Now, I actually agree with Ambinder that Ridge’s statement is more limited than it has been made out to be. Ridge is talking about a debate that did not end up in an elevated threat level right on the eve of the elections. He’s not talking–as I originally assumed–of the elevated threat level during the DNC, which was one of the most egregious examples for DFHs. And it is true that Fran Townsend and John Ashcroft and Andy Card are pushing back on this.
So I’m not averse to evaluating the pissing match that is about to ensue about this claim–I’ve already started to do so myself.
But what is interesting about Ambinder’s description of his own assessment–then, and now–of the threat levels is that he resorts to "official" sources, raw intelligence and representations from the players after the fact. But he still doesn’t engage with the set of data that we DFHs used to correctly interpret the threat assessments as politicized–the sheer number of elevated threat assessments, the timing of them, the absurdity of "threats" that were treated as valid. Or, if raw intelligence is your kind of thing, the process that we now know went into those threat assessments–the torture of Abu Zubaydah that resulted in those absurd threats. Or the torture of Hassan Ghul in August 2004 after he had been in custody since January of that year, just in time to support election eve scare-mongering. All of that is part of the process and evidence of politicization, but Ambinder doesn’t touch it.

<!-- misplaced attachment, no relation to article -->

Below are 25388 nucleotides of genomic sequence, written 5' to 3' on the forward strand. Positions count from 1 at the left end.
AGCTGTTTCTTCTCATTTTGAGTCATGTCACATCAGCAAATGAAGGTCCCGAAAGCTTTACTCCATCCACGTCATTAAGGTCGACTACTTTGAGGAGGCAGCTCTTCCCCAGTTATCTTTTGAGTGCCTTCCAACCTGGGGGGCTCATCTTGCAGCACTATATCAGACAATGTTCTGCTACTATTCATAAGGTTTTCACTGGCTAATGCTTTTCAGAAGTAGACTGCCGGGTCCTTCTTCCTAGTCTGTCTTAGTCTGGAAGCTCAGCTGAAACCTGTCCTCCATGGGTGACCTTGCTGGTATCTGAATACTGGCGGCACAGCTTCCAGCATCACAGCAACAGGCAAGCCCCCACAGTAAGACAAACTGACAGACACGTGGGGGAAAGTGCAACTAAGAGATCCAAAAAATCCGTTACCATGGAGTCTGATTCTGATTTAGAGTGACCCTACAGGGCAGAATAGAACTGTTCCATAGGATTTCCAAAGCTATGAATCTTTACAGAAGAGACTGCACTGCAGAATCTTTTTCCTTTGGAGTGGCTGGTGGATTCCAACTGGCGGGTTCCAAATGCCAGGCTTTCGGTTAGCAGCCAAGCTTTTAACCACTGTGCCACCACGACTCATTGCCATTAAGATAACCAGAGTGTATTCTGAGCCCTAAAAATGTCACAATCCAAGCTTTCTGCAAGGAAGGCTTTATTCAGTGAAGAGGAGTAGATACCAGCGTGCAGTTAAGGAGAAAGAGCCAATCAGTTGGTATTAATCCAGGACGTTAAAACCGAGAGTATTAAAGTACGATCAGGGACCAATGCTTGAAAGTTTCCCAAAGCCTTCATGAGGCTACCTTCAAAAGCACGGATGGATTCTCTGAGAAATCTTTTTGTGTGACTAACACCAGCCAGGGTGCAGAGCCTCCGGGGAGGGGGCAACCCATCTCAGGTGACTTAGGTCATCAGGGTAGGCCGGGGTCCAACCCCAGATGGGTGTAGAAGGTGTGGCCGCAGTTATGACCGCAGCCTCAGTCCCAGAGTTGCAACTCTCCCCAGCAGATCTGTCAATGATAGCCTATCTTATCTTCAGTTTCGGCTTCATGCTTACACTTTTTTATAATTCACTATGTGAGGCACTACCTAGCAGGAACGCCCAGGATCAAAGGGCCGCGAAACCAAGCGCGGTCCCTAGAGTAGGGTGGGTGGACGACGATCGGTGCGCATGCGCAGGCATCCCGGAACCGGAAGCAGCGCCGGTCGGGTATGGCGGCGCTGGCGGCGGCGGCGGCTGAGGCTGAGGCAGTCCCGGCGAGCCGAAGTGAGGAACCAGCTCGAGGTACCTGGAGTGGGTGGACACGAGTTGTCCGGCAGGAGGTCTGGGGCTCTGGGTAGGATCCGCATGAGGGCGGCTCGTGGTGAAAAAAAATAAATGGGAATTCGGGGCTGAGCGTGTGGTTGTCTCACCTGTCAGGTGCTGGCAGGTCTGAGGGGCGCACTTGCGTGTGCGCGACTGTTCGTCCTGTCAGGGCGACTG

My point being that Ambinder stubbornly clings to the data he considers valid–"official" sources. He not only appears to accept data solely from those official sources or from a false objective assessment of two sides of a debate, but he takes those official sources at their word. He treats, for example, the One Percent Doctrine on faith, without wondering how a guy really motivated exclusively by a "doctrine" that you have to prevent any possible threat, no matter how small, would turn around and out a CIA counter-proliferation expert because her husband was challenging him politically. Ambinder at least seems to interpret any Ridge versus Ashcroft and Rummy disagreements as an equal fight, without also noting the number of times Ashcroft created press circuses to announce the arrest of yet more "aspirational" terrorists or considering Rummy’s fondness both for institutional propaganda like the Rent-A-General program and for making assertions that fly in the face of all reality. Ambinder reifies "official" sources both to the exclusion of a whole bunch of other evidence and in such a way that limits his ability to at least publicly challenge the credibility of those official sources based on their past record. These official sources are filtered–both through the natural egotistical self-promotion and by the conditions (such as torture) that underlie them. That’s true of the Bush Administration and the Obama Administration and any other administration. But rather than try to sort through that–or consider other data, such as simple patterns built up over time–Ambinder throws up his hands and says, "information asymmetry," and concedes that professional journalists "give the government the benefit of some doubt" rather than try to fight through it or use alternative sources as well.